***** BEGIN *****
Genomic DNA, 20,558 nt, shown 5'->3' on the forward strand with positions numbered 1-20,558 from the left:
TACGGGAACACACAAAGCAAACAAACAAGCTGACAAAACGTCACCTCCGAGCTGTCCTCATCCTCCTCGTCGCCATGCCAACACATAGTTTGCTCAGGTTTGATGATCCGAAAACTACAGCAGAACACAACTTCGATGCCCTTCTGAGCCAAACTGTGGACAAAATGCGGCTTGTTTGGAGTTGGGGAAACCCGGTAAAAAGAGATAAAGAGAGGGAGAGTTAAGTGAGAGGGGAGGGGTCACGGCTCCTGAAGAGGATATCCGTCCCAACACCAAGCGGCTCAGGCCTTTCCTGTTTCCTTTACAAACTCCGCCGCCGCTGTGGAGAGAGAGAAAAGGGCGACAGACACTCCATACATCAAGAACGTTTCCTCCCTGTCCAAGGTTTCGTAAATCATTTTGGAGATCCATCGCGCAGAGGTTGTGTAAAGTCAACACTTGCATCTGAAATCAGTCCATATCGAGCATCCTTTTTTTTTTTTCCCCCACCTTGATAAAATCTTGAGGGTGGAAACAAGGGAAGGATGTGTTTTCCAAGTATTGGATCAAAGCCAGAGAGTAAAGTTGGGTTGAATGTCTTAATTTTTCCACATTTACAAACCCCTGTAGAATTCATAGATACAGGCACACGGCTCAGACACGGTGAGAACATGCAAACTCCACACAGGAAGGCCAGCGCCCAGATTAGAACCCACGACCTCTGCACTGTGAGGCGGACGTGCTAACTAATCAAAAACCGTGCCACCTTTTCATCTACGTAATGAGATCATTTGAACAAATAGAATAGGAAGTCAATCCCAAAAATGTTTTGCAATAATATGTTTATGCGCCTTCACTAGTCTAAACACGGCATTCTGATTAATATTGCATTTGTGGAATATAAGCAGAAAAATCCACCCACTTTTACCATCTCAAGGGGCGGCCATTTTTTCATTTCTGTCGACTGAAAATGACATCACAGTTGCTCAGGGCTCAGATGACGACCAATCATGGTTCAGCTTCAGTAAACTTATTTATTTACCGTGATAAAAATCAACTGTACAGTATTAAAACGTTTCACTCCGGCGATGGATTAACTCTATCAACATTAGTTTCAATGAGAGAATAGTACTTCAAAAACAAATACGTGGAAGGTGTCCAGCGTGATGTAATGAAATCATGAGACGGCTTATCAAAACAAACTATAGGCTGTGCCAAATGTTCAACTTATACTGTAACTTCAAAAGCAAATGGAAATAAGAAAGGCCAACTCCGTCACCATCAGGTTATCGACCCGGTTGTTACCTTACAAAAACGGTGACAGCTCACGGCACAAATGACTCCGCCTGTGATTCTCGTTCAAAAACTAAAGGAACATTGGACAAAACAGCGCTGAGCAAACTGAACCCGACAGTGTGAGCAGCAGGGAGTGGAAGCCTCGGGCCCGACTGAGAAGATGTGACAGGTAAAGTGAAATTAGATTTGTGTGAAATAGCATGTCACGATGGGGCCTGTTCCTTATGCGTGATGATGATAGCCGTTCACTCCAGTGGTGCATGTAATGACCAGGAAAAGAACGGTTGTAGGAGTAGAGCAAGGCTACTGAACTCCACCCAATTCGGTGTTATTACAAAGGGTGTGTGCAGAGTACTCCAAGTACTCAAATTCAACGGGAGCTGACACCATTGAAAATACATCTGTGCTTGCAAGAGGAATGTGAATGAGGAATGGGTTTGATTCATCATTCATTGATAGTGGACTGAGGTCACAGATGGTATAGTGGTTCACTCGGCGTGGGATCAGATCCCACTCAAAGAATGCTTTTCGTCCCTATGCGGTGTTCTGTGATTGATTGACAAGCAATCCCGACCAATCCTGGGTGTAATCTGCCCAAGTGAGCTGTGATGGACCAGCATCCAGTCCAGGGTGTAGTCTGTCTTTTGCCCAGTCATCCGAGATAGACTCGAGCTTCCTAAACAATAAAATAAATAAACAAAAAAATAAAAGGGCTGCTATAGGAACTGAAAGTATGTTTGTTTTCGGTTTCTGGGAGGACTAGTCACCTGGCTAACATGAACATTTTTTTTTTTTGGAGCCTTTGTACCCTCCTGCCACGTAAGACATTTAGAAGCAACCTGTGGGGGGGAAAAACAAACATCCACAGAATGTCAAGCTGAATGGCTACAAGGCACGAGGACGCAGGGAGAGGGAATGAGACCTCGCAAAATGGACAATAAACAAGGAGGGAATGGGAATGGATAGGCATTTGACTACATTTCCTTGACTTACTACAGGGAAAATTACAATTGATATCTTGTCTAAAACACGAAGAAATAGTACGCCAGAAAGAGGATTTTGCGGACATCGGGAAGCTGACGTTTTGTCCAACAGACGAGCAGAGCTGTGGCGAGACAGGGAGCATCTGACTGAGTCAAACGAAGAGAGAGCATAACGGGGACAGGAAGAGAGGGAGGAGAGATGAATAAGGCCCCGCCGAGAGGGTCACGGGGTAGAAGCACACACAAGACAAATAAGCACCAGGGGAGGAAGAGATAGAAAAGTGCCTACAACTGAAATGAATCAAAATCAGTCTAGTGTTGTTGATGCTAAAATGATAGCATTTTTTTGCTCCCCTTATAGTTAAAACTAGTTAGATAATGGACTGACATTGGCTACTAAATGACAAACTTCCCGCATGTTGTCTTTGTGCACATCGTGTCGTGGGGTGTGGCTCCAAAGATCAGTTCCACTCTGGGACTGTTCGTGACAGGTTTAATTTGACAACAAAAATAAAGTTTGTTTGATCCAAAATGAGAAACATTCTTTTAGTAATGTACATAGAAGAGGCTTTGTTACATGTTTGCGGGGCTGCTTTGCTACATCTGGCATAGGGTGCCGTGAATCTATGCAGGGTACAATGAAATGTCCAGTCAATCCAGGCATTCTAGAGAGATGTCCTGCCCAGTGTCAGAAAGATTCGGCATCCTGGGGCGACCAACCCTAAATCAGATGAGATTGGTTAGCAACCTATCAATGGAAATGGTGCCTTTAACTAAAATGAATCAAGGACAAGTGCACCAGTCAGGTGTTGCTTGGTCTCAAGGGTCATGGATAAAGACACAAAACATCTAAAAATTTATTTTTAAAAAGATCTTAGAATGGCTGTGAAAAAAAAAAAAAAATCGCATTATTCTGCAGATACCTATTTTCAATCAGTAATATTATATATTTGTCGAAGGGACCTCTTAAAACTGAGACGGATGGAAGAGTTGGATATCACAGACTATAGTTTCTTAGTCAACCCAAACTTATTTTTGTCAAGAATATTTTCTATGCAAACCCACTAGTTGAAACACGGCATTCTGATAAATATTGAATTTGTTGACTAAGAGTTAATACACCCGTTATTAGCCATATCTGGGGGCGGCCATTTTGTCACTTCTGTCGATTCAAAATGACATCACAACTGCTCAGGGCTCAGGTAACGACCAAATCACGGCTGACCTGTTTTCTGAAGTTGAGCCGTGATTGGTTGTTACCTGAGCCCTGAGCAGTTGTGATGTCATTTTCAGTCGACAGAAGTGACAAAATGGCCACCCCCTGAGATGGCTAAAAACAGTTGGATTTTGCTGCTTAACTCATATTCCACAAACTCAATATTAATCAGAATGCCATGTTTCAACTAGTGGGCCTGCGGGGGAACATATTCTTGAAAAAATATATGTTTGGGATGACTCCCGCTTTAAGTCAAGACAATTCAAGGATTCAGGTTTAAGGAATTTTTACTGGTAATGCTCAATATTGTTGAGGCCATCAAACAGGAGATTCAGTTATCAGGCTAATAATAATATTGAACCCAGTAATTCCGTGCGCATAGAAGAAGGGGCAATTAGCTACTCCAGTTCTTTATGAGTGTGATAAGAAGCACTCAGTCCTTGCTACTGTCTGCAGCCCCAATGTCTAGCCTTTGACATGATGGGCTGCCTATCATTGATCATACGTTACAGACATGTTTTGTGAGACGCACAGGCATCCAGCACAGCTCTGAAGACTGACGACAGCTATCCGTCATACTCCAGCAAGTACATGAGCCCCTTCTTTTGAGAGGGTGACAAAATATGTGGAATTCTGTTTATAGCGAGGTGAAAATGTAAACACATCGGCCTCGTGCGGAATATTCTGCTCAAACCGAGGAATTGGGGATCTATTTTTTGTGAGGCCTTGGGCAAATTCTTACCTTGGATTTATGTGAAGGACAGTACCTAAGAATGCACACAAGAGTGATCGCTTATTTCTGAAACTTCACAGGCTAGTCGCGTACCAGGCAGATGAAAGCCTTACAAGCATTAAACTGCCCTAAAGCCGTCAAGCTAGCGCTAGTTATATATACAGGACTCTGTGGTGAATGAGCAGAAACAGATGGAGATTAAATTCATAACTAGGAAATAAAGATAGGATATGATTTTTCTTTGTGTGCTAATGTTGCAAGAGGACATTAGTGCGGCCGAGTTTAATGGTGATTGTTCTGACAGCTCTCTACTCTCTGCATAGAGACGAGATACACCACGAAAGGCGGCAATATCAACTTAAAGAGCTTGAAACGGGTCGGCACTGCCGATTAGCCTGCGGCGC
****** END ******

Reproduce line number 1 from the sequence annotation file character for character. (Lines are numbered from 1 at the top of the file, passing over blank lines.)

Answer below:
Genomic DNA, 20,558 nt, shown 5'->3' on the forward strand with positions numbered 1-20,558 from the left: